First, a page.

Sunday, December 2, 2018

Hopalong Cassidy Meets Judy Canova

As an early holiday gift to everyone, here is the December 24, 1949 broadcast of THE JUDY CANOVA SHOW from a direct disc transfer. 

And the best part? Hopalong Cassidy meets Judy Canova!

1949 was a busy year for Canova. She turned down an offer to perform in a traveling circus but made a large number of public appearances on stage, nudged producer Joe Rines into taping her radio program in advance (rather than broadcast live), signed a deal with Simon & Schuster to publish the biography of famous relatives to be titled, "A Collection of Canovas," played on stage at the Iowa State Fair in Des Moines, broke records at the El Cajon Country Fair in San Diego, was mulling over plans for a kiddie album for Decca Records for which she would sing and narrate, and in November she was talking with the Ted Bates Agency regarding making the transition from radio to television in the coming season.

Her radio program was cancelled officially in June of 1949 by Colgate-Palmolive-Peet as a result of the sponsor's insistence that television provided a platform for better promotion, and with the belief that Canova was more of a visual act, but in July she agreed to a renewal for a weekly budget of $8,500. Prior to that her program cost $11,500 per week. Canova realized that without weekly exposure her motion-pictures (including movies being re-issued in theaters courtesy of Republic Pictures) would have less draw appeal. This required Canova to strike deals with Hollywood actors in lieu of a performance fee, helping to maintain budget control.

In early December 1949, William Boyd agreed to appear as a guest on her weekly radio program. Boyd had recently invested his own funds to produce a weekly syndicated radio program of Hopalong Cassidy and the actor wanted to cross-promote through celebrity guest appearances. But then something happened... Behind the scenes Canova's office was besieged with ticket requests, mostly from youngsters. This put her into a tough spot since NBC would not allow children under 14 to enter the studio and view the show. I have not been able to find anything pertaining to whether or not NBC granted an exception but try to hear the sounds of children in the audience when you listen to the broadcast.

In case someone is curious about the count: there is an official list of 78 episodes of The Judy Canova Show known to exist in collector hands, while seven additional episodes supposedly exist. I say "supposedly" because every couple years the broadcast dates for those seven recordings, including this Christmas Eve 1949 broadcast, were made public and multiple people crawl out of the woodwork claiming they have a copy. Multiple people provided a photo image of the disc label, but never provided a recording for various reasons: "No one wants to listen to Judy Canova these days..." or "My asking price is $800 if you want to hear the recording." I doubt Canova's name was the motif behind the ransom prices, but rather William Boyd's continued appeal to baby boomers. When half a dozen people over the years claim to have a recording but no one is willing to prove it, we have to take such claims with a grain of salt.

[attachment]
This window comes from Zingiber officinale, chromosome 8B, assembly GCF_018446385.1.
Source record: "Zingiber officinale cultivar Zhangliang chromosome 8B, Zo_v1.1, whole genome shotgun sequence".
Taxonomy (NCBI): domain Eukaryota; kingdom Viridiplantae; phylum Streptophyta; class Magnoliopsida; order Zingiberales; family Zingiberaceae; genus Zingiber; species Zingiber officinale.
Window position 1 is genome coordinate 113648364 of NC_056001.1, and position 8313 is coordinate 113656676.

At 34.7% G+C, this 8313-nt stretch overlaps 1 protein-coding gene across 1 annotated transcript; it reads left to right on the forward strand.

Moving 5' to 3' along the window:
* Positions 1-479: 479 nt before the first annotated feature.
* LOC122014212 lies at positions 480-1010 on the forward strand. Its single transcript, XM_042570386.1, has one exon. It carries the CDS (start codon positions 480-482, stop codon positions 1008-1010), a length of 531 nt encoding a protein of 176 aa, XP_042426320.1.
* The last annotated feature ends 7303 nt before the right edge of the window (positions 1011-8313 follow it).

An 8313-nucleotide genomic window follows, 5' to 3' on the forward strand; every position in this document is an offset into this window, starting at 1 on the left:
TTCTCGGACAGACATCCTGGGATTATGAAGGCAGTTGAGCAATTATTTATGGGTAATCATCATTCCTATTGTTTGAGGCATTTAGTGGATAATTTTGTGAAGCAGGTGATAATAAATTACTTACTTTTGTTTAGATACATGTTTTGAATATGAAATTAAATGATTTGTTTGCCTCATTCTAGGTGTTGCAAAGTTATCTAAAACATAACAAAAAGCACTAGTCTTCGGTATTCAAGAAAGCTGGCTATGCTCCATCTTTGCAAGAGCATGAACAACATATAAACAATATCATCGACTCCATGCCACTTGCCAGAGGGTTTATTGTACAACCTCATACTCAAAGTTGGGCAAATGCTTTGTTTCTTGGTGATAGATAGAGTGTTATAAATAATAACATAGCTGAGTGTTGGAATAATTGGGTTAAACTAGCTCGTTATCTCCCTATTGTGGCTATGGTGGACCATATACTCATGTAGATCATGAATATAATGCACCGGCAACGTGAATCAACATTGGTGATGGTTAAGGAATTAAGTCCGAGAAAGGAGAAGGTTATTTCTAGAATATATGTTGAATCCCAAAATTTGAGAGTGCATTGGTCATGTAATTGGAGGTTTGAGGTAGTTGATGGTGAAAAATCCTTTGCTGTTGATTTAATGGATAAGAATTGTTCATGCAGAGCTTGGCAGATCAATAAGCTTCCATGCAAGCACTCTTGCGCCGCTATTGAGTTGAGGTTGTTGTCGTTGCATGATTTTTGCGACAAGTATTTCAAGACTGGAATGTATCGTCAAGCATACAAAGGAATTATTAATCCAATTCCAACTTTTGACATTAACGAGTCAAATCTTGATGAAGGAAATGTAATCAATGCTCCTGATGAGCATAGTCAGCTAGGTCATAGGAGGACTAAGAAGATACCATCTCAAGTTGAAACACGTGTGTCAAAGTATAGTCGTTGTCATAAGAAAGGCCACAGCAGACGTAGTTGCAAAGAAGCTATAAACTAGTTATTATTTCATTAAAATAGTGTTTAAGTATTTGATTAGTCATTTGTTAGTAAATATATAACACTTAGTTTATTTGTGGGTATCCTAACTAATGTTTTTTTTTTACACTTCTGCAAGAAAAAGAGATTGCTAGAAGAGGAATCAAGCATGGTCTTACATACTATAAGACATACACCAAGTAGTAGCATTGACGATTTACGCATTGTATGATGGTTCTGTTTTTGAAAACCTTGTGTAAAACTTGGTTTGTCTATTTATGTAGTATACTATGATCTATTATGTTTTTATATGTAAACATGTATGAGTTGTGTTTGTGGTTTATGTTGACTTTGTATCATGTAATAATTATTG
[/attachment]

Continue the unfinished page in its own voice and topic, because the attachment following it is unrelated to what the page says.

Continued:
Anyway, about a year ago a transcription disc was put for auction and noticing it was the Holy Grail of the seven "supposedly existing" episodes, with no hesitation I bought the disc and had a friend do the transfer to digital. Now the official count is 79.


5 comments:

Toby said...

Thanks for posting the Canova show. That was generous of you.

Judy's show wasn't THE JACK BENNY PROGRAM, but it is amusing and makes for pleasant listening. I guess she is so little known these days because her movies have been out of circulation for years, and because she seems to have not done much television work.

The BROADCASTING magazine of April 7, 1952 notes on page 96 that she was completing a TV pilot at Republic Studios for NBC, which featured Mel Blanc and Franklin Pangborn and was being directed by Del Lord, best remembered for directing some of the Three Stooges best shorts back in the 1930s and '40s. That pilot sounds like it would be interesting to see.

The BROADCASTING of June 10, 1957 mentions on page 59 that she had completed a pilot for a filmed series titled THE JUDY CANOVA CARAVAN.

Randy said...

Thanks for the early Christmas gift, Martin. As Toby already said in the other comment, that was very generous of you.

Joseph N said...

At one of the Friends of Old-Time Radio conventions I attended there was a vendor who claimed to own this recording. I paid him for an audio cassette and one year later at the same show I asked 'where is my cassette?' A year passed by and I never received my cassette. He gave me my money back and said the guy he was supposed to get his copy from never provided. He lived in New Jersey. I think he said the vendor was in California who was hoarding the recording. So yes, I heard this existed years ago but never heard it until now. Thanks you!

Bert Greene said...

Thanks so much for making this show available, Martin. Enjoyed it a lot. Canova, Hoppy and Christmas... I knew that would make a good combination.

Dr. OTR said...

It's always a pleasure to hear Mel Blanc, Sheldon Leonard, and Jane Morgan once again. Thanks for making this available!

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